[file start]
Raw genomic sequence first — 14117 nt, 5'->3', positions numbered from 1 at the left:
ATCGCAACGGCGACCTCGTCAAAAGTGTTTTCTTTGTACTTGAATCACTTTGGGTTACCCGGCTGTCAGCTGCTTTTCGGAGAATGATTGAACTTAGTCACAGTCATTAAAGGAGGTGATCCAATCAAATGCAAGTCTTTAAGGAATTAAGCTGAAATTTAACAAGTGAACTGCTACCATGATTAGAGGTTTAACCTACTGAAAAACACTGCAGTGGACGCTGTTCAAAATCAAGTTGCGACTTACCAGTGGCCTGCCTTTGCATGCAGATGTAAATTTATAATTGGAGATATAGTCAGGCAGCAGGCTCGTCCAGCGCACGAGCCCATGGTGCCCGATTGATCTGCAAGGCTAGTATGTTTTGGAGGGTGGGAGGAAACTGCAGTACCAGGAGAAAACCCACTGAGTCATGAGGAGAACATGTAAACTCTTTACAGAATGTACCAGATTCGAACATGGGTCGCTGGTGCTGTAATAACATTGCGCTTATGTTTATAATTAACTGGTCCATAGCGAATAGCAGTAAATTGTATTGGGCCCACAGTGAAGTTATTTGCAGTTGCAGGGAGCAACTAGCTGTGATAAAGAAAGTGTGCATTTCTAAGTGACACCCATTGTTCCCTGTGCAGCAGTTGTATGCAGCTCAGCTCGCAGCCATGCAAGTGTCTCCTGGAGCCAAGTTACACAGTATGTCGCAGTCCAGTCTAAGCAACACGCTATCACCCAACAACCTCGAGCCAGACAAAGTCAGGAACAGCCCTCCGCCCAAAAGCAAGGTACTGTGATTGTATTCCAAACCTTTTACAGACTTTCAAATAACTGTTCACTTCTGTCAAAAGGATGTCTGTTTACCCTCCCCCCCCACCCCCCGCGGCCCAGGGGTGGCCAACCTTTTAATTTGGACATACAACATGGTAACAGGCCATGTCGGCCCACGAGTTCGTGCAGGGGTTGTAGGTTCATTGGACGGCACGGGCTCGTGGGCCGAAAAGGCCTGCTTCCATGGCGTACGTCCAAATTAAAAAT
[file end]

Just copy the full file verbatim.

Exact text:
Raw genomic sequence first — 14117 nt, 5'->3', positions numbered from 1 at the left:
ATCGCAACGGCGACCTCGTCAAAAGTGTTTTCTTTGTACTTGAATCACTTTGGGTTACCCGGCTGTCAGCTGCTTTTCGGAGAATGATTGAACTTAGTCACAGTCATTAAAGGAGGTGATCCAATCAAATGCAAGTCTTTAAGGAATTAAGCTGAAATTTAACAAGTGAACTGCTACCATGATTAGAGGTTTAACCTACTGAAAAACACTGCAGTGGACGCTGTTCAAAATCAAGTTGCGACTTACCAGTGGCCTGCCTTTGCATGCAGATGTAAATTTATAATTGGAGATATAGTCAGGCAGCAGGCTCGTCCAGCGCACGAGCCCATGGTGCCCGATTGATCTGCAAGGCTAGTATGTTTTGGAGGGTGGGAGGAAACTGCAGTACCAGGAGAAAACCCACTGAGTCATGAGGAGAACATGTAAACTCTTTACAGAATGTACCAGATTCGAACATGGGTCGCTGGTGCTGTAATAACATTGCGCTTATGTTTATAATTAACTGGTCCATAGCGAATAGCAGTAAATTGTATTGGGCCCACAGTGAAGTTATTTGCAGTTGCAGGGAGCAACTAGCTGTGATAAAGAAAGTGTGCATTTCTAAGTGACACCCATTGTTCCCTGTGCAGCAGTTGTATGCAGCTCAGCTCGCAGCCATGCAAGTGTCTCCTGGAGCCAAGTTACACAGTATGTCGCAGTCCAGTCTAAGCAACACGCTATCACCCAACAACCTCGAGCCAGACAAAGTCAGGAACAGCCCTCCGCCCAAAAGCAAGGTACTGTGATTGTATTCCAAACCTTTTACAGACTTTCAAATAACTGTTCACTTCTGTCAAAAGGATGTCTGTTTACCCTCCCCCCCCACCCCCCGCGGCCCAGGGGTGGCCAACCTTTTAATTTGGACATACAACATGGTAACAGGCCATGTCGGCCCACGAGTTCGTGCAGGGGTTGTAGGTTCATTGGACGGCACGGGCTCGTGGGCCGAAAAGGCCTGCTTCCATGGCGTACGTCCAAATTAAAAAT